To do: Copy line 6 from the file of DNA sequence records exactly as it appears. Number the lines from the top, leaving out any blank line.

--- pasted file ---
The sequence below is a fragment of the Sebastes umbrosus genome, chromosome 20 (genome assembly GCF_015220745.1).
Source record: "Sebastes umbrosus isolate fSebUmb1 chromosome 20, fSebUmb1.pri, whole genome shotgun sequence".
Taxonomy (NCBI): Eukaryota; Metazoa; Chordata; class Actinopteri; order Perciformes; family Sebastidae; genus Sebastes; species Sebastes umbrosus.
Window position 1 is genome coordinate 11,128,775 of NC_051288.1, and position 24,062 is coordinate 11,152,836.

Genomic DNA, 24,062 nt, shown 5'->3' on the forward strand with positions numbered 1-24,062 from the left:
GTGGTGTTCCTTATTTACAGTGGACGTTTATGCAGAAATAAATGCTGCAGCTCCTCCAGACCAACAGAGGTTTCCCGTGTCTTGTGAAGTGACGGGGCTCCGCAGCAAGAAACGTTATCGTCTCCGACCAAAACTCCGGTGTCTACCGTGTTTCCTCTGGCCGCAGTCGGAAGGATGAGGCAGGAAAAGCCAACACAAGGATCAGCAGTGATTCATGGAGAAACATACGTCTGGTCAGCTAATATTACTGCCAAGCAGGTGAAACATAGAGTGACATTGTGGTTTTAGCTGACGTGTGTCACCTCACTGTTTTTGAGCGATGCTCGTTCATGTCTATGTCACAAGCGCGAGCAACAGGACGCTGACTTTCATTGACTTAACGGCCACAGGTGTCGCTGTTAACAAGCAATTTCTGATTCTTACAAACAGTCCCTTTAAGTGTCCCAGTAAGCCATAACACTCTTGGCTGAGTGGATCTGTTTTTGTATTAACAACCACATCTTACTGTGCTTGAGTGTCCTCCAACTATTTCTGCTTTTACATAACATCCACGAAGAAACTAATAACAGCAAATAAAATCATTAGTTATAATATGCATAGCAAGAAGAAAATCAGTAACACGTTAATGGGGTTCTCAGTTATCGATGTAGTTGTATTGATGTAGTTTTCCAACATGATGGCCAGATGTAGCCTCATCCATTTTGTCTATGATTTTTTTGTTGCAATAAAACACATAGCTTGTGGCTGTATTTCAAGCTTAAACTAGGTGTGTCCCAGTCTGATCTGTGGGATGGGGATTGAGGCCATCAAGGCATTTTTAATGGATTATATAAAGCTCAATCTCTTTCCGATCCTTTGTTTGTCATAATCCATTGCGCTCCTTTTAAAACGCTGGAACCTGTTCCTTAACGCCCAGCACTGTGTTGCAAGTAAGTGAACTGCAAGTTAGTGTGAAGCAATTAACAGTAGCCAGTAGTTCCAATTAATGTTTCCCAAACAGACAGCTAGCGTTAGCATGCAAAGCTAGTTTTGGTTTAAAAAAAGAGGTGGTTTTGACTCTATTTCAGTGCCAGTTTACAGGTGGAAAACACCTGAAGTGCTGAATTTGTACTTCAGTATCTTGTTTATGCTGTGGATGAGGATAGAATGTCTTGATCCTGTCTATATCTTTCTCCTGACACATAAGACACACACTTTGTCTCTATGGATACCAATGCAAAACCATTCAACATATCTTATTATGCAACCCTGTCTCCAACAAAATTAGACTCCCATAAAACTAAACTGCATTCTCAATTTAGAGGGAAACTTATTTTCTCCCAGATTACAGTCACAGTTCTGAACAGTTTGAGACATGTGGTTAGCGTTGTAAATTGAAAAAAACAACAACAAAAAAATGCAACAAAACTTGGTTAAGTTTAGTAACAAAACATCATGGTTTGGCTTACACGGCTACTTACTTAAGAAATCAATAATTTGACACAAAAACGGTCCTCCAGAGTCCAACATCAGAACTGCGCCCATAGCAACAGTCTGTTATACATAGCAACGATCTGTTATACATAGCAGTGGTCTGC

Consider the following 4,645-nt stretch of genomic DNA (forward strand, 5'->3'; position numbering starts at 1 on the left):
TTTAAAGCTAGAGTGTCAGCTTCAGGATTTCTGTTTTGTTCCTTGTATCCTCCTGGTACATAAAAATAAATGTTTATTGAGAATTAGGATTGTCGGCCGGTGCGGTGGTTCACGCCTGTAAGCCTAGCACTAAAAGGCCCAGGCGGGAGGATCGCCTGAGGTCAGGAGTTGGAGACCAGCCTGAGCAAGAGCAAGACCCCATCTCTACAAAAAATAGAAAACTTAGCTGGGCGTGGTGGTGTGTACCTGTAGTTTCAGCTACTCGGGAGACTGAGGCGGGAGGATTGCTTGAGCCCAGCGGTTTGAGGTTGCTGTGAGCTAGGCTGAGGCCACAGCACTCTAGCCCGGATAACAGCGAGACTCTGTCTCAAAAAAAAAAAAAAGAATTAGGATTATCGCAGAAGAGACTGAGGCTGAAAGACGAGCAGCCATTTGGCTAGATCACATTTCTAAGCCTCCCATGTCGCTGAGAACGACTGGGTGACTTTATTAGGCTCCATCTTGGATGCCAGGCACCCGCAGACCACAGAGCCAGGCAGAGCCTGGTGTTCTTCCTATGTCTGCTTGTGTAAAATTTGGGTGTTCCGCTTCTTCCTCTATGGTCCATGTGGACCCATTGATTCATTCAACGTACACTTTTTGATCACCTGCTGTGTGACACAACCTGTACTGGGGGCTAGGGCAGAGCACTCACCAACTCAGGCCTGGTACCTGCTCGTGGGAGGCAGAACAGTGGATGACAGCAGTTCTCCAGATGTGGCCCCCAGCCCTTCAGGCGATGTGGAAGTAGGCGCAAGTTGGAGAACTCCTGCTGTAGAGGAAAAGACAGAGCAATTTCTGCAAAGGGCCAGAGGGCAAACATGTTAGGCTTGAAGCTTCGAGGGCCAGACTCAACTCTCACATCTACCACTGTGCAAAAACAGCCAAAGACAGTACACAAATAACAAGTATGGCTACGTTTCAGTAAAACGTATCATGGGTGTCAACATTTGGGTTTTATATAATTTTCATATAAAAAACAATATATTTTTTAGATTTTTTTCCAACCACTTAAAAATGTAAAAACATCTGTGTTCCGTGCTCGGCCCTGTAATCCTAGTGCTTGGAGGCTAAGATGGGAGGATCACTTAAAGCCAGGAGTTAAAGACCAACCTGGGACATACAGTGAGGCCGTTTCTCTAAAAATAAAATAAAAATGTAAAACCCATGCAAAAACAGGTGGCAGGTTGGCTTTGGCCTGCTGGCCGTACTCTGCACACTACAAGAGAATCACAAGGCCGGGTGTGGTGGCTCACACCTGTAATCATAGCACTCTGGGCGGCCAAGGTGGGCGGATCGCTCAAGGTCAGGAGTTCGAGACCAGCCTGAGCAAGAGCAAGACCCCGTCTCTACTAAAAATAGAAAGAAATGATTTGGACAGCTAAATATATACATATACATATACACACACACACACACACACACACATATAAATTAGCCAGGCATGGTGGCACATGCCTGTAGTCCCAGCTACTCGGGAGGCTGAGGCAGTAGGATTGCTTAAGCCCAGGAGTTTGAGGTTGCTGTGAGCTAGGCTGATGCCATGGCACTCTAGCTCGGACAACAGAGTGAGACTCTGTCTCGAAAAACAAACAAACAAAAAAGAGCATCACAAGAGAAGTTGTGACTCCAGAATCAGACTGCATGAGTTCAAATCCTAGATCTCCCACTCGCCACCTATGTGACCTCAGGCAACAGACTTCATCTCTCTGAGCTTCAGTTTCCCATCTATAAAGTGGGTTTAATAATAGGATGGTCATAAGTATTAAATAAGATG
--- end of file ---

GTGGTGTTCCTTATTTACAGTGGACGTTTATGCAGAAATAAATGCTGCAGCTCCTCCAGACCAACAGAGGTTTCCCGTGTCTTGTGAAGTGACGGGGCTCCGCAGCAAGAAACGTTATCGTCTCCGACCAAAACTCCGGTGTCTACCGTGTTTCCTCTGGCCGCAGTCGGAAGGATGAGGCAGGAAAAGCCAACACAAGGATCAGCAGTGATTCATGGAGAAACATACGTCTGGTCAGCTAATATTACTGCCAAGCAGGTGAAACATAGAGTGACATTGTGGTTTTAGCTGACGTGTGTCACCTCACTGTTTTTGAGCGATGCTCGTTCATGTCTATGTCACAAGCGCGAGCAACAGGACGCTGACTTTCATTGACTTAACGGCCACAGGTGTCGCTGTTAACAAGCAATTTCTGATTCTTACAAACAGTCCCTTTAAGTGTCCCAGTAAGCCATAACACTCTTGGCTGAGTGGATCTGTTTTTGTATTAACAACCACATCTTACTGTGCTTGAGTGTCCTCCAACTATTTCTGCTTTTACATAACATCCACGAAGAAACTAATAACAGCAAATAAAATCATTAGTTATAATATGCATAGCAAGAAGAAAATCAGTAACACGTTAATGGGGTTCTCAGTTATCGATGTAGTTGTATTGATGTAGTTTTCCAACATGATGGCCAGATGTAGCCTCATCCATTTTGTCTATGATTTTTTTGTTGCAATAAAACACATAGCTTGTGGCTGTATTTCAAGCTTAAACTAGGTGTGTCCCAGTCTGATCTGTGGGATGGGGATTGAGGCCATCAAGGCATTTTTAATGGATTATATAAAGCTCAATCTCTTTCCGATCCTTTGTTTGTCATAATCCATTGCGCTCCTTTTAAAACGCTGGAACCTGTTCCTTAACGCCCAGCACTGTGTTGCAAGTAAGTGAACTGCAAGTTAGTGTGAAGCAATTAACAGTAGCCAGTAGTTCCAATTAATGTTTCCCAAACAGACAGCTAGCGTTAGCATGCAAAGCTAGTTTTGGTTTAAAAAAAGAGGTGGTTTTGACTCTATTTCAGTGCCAGTTTACAGGTGGAAAACACCTGAAGTGCTGAATTTGTACTTCAGTATCTTGTTTATGCTGTGGATGAGGATAGAATGTCTTGATCCTGTCTATATCTTTCTCCTGACACATAAGACACACACTTTGTCTCTATGGATACCAATGCAAAACCATTCAACATATCTTATTATGCAACCCTGTCTCCAACAAAATTAGACTCCCATAAAACTAAACTGCATTCTCAATTTAGAGGGAAACTTATTTTCTCCCAGATTACAGTCACAGTTCTGAACAGTTTGAGACATGTGGTTAGCGTTGTAAATTGAAAAAAACAACAACAAAAAAATGCAACAAAACTTGGTTAAGTTTAGTAACAAAACATCATGGTTTGGCTTACACGGCTACTTACTTAAGAAATCAATAATTTGACACAAAAACGGTCCTCCAGAGTCCAACATCAGAACTGCGCCCATAGCAACAGTCTGTTATACATAGCAACGATCTGTTATACATAGCAGTGGTCTGC